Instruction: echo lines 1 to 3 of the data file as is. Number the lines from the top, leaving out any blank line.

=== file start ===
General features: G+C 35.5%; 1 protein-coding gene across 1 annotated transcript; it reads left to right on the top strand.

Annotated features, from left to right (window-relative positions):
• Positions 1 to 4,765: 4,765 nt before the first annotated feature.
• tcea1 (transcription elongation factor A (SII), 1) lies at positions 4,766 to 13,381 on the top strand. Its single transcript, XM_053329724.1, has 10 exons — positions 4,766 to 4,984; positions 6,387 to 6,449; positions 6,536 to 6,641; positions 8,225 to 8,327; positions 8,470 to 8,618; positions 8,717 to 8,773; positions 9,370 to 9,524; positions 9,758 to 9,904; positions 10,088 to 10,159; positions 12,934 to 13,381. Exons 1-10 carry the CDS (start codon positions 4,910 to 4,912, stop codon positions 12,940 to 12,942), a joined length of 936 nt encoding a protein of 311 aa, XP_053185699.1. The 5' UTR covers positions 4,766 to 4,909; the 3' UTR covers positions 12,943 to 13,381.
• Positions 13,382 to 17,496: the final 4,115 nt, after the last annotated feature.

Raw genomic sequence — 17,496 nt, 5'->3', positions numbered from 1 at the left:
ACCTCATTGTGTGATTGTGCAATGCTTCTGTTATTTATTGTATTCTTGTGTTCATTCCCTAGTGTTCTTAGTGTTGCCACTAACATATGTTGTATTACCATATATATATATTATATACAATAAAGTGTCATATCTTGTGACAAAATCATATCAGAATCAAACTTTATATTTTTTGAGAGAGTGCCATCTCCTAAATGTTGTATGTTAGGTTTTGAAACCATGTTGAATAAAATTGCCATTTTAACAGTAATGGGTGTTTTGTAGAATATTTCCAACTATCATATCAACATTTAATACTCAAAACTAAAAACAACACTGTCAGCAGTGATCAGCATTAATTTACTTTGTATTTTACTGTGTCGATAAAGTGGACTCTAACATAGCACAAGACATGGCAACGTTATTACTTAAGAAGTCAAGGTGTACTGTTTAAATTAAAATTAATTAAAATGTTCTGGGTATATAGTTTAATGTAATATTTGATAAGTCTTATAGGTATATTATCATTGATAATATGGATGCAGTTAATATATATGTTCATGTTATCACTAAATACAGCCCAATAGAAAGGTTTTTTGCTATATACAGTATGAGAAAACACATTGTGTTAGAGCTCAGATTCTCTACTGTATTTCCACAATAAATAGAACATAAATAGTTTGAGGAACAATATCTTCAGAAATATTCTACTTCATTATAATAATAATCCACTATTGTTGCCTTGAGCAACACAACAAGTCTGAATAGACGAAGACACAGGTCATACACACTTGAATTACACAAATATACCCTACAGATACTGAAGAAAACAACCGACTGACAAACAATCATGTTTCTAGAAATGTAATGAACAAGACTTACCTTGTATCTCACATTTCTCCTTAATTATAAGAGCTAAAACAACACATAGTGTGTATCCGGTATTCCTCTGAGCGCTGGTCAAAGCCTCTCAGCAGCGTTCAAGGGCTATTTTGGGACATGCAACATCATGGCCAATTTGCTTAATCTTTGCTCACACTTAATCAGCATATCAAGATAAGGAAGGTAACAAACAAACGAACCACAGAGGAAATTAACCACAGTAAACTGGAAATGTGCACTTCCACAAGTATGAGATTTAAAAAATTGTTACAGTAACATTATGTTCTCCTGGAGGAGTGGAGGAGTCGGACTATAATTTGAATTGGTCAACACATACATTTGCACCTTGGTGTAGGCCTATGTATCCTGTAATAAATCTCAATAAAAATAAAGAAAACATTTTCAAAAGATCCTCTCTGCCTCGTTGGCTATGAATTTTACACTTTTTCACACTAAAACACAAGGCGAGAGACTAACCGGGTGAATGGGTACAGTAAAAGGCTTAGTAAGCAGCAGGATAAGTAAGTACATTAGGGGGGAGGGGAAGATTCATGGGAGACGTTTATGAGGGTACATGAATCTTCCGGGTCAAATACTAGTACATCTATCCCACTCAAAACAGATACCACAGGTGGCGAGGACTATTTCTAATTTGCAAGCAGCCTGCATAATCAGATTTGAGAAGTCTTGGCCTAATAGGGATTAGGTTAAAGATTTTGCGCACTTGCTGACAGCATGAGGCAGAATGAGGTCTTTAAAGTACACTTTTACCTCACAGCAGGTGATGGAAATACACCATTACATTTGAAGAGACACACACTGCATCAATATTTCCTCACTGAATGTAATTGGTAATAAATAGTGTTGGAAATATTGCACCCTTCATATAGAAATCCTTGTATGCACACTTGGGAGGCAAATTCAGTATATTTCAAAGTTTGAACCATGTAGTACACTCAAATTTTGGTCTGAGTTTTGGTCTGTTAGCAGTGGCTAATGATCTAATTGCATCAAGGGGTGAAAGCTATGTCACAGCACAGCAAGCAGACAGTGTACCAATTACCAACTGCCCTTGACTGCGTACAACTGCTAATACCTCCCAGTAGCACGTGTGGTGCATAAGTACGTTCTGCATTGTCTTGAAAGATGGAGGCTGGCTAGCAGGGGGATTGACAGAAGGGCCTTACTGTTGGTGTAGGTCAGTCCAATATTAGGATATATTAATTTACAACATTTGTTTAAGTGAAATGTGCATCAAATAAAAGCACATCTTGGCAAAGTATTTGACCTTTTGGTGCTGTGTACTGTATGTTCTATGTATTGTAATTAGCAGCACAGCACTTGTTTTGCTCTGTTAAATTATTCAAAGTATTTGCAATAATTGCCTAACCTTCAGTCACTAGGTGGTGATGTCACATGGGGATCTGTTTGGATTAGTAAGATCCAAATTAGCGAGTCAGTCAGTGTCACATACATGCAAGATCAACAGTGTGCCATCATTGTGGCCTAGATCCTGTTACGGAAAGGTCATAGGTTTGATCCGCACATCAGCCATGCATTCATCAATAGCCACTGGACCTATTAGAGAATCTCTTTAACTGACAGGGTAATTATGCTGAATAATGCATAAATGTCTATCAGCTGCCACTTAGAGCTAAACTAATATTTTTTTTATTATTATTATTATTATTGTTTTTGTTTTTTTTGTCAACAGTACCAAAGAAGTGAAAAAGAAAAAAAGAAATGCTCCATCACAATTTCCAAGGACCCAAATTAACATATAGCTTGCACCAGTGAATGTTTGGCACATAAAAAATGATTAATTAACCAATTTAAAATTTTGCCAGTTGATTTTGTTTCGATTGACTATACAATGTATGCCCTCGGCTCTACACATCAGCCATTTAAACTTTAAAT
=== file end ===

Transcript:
General features: G+C 35.5%; 1 protein-coding gene across 1 annotated transcript; it reads left to right on the top strand.

Annotated features, from left to right (window-relative positions):
• Positions 1 to 4,765: 4,765 nt before the first annotated feature.